Over the past six months, the number of press releases reaching my desk on green and sustainability issues has gone from a trickle to a flood. 2007 is certainly turning out to be the year of sustainability, global warming and all things green in the US. And after the fair-trade trail was blazed in Europe more than a decade ago, it seems that America has come to see both the importance and the potential of these products. Consumer demand is leading the way for fair trade, and companies are responding.
We've seen soaring organics sales, a category some say is — or should be — a part of fair trade. Manufacturers and suppliers are rushing to support green and environmentally friendly initiatives, cleaning up their carbon footprints, and supporting renewable-energy programmes. The race is clearly on.
The sale of Green & Blacks to Cadburys, and The Body Shop to L'Oreal, are all examples of how major companies are looking to green their credentials by acquiring ethical and fair-trade brands. Unilever has announced plans to source its entire tea supply sustainably. Whole Foods has its Whole Trade programme, with clearly defined quality standards for a range of products. Nestlé is sourcing fair-trade coffee. And these are just a very few examples of how green, sustainable and organic are all linked.
These are all developments to be welcomed, but some critics have accused big companies of jumping onto the green bandwagon purely for marketing purposes. That would be a mistake — because consumers are savvy enough to see through the hype.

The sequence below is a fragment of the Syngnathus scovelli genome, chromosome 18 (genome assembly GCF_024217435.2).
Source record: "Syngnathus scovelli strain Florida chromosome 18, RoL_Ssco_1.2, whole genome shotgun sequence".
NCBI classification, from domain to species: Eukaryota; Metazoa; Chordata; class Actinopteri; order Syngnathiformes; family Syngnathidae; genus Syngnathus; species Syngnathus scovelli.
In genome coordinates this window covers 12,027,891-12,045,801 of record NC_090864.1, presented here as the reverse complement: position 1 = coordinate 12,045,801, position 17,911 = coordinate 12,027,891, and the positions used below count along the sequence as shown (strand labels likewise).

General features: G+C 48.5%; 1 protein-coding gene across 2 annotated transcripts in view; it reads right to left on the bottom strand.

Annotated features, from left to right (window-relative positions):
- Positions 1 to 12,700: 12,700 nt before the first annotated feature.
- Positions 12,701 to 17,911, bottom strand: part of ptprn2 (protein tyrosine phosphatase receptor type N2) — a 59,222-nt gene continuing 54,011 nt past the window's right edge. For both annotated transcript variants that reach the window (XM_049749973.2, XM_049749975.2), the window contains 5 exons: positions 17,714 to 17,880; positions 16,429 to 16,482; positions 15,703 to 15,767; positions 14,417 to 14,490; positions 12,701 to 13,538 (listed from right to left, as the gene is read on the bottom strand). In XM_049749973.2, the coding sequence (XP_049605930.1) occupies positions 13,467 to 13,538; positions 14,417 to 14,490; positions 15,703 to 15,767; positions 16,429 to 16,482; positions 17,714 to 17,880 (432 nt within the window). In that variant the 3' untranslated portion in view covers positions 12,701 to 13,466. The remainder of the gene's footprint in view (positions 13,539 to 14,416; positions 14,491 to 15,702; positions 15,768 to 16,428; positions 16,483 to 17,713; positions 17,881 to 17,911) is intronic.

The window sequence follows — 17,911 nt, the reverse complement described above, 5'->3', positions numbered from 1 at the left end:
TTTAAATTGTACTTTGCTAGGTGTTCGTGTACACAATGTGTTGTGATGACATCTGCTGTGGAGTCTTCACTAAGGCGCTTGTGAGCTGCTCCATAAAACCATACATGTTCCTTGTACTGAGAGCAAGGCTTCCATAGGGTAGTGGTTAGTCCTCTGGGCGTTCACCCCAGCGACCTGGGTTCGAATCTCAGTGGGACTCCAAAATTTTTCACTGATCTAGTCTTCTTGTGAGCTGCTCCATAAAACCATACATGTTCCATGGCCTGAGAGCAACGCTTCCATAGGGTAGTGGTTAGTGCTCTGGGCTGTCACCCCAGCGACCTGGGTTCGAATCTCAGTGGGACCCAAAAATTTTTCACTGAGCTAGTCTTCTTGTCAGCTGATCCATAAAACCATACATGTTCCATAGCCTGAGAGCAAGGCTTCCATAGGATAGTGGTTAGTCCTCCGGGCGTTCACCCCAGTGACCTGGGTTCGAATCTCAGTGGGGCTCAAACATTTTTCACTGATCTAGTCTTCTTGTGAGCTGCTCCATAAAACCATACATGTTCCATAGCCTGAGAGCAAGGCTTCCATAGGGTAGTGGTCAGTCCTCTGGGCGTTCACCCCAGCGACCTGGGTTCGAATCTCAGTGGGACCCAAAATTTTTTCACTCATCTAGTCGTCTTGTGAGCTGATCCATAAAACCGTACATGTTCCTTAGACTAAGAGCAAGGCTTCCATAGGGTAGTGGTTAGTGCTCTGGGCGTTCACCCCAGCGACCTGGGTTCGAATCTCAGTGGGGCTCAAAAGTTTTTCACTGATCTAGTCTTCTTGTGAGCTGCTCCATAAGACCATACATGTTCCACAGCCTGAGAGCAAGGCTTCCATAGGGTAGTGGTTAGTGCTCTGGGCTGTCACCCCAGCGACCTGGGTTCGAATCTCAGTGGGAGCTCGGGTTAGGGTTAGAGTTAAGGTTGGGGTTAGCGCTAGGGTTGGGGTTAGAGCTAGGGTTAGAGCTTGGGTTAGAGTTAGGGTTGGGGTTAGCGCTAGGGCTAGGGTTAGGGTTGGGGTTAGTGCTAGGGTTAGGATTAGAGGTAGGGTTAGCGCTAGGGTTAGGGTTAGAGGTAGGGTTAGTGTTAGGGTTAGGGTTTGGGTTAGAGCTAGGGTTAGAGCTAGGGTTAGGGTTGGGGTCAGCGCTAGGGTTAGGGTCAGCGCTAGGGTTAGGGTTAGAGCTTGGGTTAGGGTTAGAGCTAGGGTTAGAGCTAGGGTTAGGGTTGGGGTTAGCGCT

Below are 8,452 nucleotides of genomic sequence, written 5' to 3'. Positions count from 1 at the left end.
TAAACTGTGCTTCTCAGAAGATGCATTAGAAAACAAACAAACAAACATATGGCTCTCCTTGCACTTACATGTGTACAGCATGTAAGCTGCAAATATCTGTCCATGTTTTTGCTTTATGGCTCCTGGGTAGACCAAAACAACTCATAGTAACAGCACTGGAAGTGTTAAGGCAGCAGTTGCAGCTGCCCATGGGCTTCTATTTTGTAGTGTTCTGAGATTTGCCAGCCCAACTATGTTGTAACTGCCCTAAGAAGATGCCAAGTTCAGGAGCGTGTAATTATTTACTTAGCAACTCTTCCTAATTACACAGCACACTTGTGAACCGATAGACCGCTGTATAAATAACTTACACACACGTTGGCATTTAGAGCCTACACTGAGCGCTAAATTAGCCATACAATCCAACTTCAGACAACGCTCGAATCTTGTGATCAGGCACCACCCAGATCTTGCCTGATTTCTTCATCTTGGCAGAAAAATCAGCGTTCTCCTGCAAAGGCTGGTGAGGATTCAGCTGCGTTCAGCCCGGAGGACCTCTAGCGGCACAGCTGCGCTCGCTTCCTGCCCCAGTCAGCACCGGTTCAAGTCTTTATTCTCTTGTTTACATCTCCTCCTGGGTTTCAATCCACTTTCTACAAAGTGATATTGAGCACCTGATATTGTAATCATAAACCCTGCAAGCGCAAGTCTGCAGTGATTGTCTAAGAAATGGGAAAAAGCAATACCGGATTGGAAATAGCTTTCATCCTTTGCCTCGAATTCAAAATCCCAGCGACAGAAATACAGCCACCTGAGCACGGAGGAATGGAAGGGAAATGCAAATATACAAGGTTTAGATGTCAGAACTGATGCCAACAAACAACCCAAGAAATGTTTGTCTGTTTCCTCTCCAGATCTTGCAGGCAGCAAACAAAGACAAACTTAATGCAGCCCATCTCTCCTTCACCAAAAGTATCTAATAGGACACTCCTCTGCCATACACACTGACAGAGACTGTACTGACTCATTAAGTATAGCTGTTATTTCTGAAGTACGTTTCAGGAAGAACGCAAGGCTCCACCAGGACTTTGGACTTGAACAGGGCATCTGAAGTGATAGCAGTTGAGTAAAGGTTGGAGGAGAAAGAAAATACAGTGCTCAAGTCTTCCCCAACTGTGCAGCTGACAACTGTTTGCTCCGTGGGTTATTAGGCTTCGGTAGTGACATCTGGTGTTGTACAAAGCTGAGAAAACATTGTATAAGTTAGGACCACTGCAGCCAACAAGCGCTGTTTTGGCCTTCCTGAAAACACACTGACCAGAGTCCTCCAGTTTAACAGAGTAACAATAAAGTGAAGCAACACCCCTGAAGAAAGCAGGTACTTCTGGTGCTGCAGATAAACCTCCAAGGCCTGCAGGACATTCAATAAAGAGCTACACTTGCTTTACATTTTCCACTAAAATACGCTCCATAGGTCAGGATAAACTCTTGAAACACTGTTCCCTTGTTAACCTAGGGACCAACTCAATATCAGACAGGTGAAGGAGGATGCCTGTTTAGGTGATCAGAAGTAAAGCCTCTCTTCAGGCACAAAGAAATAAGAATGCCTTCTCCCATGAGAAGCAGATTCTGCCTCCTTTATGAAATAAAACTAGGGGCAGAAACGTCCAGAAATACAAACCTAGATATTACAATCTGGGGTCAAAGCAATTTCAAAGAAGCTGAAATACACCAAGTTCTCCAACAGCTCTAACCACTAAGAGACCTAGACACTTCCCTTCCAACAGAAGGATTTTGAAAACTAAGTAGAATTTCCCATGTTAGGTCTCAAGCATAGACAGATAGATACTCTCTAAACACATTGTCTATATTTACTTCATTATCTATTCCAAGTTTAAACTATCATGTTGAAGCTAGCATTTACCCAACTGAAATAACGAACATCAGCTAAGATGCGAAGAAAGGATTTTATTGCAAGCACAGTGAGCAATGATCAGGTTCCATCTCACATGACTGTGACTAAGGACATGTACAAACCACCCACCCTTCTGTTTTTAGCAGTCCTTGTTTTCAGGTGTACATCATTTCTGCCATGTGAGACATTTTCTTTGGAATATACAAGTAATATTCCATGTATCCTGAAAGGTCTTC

But whether companies choose to green up or not, they will be affected either way. As the global harvesting of herbal ingredients in vast quantities gobbles up the supply, biodiversity has become an issue, and shortages of botanicals may become commonplace. Crops such as soy, corn, wheat and rapeseed are increasingly being sourced for biofuels, which is driving prices up. Even Asian palm oil is being swallowed up — with potential price hikes in the pipeline. This stretching of rapeseed, soy and palm-oil resources will certainly impact oil suppliers in the future. Increasing pressure on many of the world's staples will greatly influence the supply chain and pricing issues.
Fish sustainability is another source of concern to environmentalists, although the industry says fish oil is a byproduct (see more in our interview with Ocean Nutrition's Robert Orr online at www.Functional Ingredientsmag.com).
Many of our ingredients come from waste-stream products, whether it's kiwi pulp to make enzymes or rice-bran extract to use as fibre. These products represent a great opportunity for their producers to make a genuinely green statement.
One way or another consumers, manufacturers and suppliers are all going to be impacted by global warming and sustainability.
Here at Functional Ingredients we'll be focusing on what companies are doing to green their part of the industry in our GreenSpot column every month. So if your company is going green, drop us a line and let us know.
This issue marks our Second Annual Ingredients Market Overview. Our editorial staff has focused on all the major ingredients to update you on supply and pricing issues — as well as the effects of negative media coverage, particularly of some research studies. We also look at consumer-market trends and macro-economic forces affecting growth. We hope this will act as a useful tool for you in helping you make ingredient-buying decisions when launching innovative products. This is ultimately what the new Functional Ingredients is about. Let us know what you think.